Tag Archives: Sleep

Jazz and Collages

5 Feb

One of my favourite things to do on a winter evening is listen to jazz and make collages.

Collage

A recent collage

I started making collages two years ago, after my yoga teacher asked everyone in the class to “go home and make a mood board”. In fact, “our subconscious works with images”, she said “so it is more useful to look at an image of what we wish to bring into our lives, rather than to make a list of New Year’s resolutions, for example”.

In order to pick out images that relate to our subconscious, our yoga teacher gave us the following instructions:

1)      Set aside at least half an hour in your day for solely this activity.

2)      Create a calm atmosphere: light candles, put on relaxing music, dim the lights, take a few deep breaths, clear your mind.

3)      Have a selection of magazines and newspapers ready. It doesn’t matter what they are, as long as they have pictures in them!

4)      Flick through the magazines and cut out all images that you feel immediately attracted to. Don’t think about it – your ‘gut’ choice may be surprising or unexpected to your rational mind, but the important thing is to go with your gut feeling.

5)      Put all of the images together either into a frame that you can hang up in a visible place in your home, or into a large art notebook, to which you can add images regularly.

6)      Keep on looking out for images that seem meaningful to you – ask friends to give you their old magazines, pick up free newspapers and leaflets, take photos, print out images from the internet that you love. Keep on building up your mood board and make new ones when the older ones no longer seem relevant.

After having made our collages, my yoga classmates and I began discovering amazing things manifest themselves in our lives. A girl who had chosen an image of a horse walking on a beach was soon invited by a cousin to do horse-riding along the sea. I had made collages based around photos of the beach and nature, to find myself moving to the South of France half a year later.

Collages not only remind our subconscious of what we truly want, but they add a personal and warm touch to our homes. In my kitchen and my living room I have collages that reflect my desires. These carry so much more meaning for me than the artwork of an unknown (or famous) artist hanging on my wall, because they are something that my subconscious itself has chosen and created.

Collage

Kitchen Collage

I also have a large art book, to which I regularly add images from any magazines I can get my hands on. I choose a page in the book that I particularly like and put it on a visible place in my home. Looking at these images brings me a sense of peace and comfort.

 Collage

Another favourite from my book

Try it yourself: set aside half an hour this week to make a mood board. Follow the instructions above and keep your mood board in a visible place. Let your subconscious and the universe do the rest!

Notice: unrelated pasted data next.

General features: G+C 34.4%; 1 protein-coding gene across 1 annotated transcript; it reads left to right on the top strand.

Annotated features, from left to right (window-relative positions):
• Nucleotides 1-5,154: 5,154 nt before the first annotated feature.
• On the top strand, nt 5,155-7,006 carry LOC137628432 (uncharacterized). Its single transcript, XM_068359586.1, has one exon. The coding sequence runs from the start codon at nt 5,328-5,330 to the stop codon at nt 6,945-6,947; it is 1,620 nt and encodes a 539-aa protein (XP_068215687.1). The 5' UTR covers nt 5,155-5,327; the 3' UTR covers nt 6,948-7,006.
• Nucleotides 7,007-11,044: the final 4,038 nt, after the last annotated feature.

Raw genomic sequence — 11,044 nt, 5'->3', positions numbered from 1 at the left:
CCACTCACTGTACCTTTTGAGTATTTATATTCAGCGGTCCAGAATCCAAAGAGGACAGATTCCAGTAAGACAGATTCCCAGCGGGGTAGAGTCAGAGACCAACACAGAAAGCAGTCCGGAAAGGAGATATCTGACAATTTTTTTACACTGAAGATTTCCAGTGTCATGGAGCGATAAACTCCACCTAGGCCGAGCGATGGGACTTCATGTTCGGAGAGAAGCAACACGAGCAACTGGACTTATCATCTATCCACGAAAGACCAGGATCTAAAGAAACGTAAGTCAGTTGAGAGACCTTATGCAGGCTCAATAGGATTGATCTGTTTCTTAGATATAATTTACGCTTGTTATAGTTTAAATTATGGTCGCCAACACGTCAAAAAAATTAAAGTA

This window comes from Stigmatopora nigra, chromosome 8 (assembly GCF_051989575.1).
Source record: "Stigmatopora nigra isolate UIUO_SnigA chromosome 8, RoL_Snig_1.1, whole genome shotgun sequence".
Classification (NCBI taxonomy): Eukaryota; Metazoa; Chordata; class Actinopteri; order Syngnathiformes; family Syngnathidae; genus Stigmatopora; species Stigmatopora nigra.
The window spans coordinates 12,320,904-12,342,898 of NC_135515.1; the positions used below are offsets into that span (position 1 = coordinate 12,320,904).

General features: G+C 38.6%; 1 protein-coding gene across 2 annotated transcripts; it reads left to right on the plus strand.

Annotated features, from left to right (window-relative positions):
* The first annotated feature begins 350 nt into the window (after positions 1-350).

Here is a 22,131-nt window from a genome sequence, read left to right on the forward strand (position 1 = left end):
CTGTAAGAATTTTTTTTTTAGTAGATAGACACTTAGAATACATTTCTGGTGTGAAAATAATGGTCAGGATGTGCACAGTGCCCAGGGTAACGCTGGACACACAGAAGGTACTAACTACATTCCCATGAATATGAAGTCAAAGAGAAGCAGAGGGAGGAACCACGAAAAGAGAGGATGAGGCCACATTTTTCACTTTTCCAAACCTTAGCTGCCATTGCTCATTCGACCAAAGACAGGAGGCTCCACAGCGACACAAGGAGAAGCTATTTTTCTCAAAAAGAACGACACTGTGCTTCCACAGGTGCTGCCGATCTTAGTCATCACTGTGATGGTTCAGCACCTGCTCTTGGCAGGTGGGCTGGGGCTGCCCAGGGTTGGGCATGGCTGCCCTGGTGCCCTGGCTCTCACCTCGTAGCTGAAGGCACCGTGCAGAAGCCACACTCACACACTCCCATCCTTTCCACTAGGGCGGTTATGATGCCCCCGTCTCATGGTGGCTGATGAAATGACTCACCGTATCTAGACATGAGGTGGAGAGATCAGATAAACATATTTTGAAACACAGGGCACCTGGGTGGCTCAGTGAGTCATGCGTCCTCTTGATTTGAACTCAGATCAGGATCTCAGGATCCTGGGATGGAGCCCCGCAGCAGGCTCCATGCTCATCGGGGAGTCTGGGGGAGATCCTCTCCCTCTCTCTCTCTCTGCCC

What Gets You up in the Morning?

5 Oct

Waking up in London is easy. From 5am I hear the delivery and rubbish trucks moaning in the streets. From 6.30am buses open and close their screeching doors every fifteen minutes outside my window. From 7.30am the hum of cars at the cross-roads signals that the city is awake. Millions of people are already preparing for a day of action and decision, of learning and discovery, of fulfilment and happiness. By 8am I bury my half-open eyes into the warm pillow, relishing the smell of sleep and sweet dreams. I know that in the neighbourhood someone has already done a morning work-out, had a fresh fruit juice, read the paper, got their kids ready for school, prepared lunch for the family, and is on the way to work, looking fresh and full of energy.

“I gotta get moving,” I mumble to myself, stretching in bed and reaching for my diary. “How many things are programmed for today?”

Waking up in the South of France is a challenge for the unprepared. Heck, even the locals seem to have a hard time making out of bed on time for work. Shutters keep out the sunlight, making the body insensitive to the time of day. Living in suburbia, my morning alarm is a rooster calling out from a neighbouring house. Birds tell each other their dreams and I listen, lulled back to sleep by their songs. The elderly gentleman in the house opposite is no doubt walking around his garden, checking what changes the night brought on his crops. The cats are stretching on their fences, wary of getting their paws wet on the shimmering morning dew. The sun, like a ripe grapefruit, is peeking out to check that the world is ready for him. My plants are shivering in the shade; the warmth won’t get to them until the afternoon.

The alarm rings for the third time. “I should get up,” I think to myself, seeing the sunlight creep in under the door “Or else I’ll miss the cool smell of morning air, the shadows cast on the kitchen walls by the rising sun, the rare stillness of the trees, and the silence that falls upon the whole of nature in the early hours of day”. I open the shutters eagerly and a smile spreads across my face. “Good morning to you too, Mother Nature!”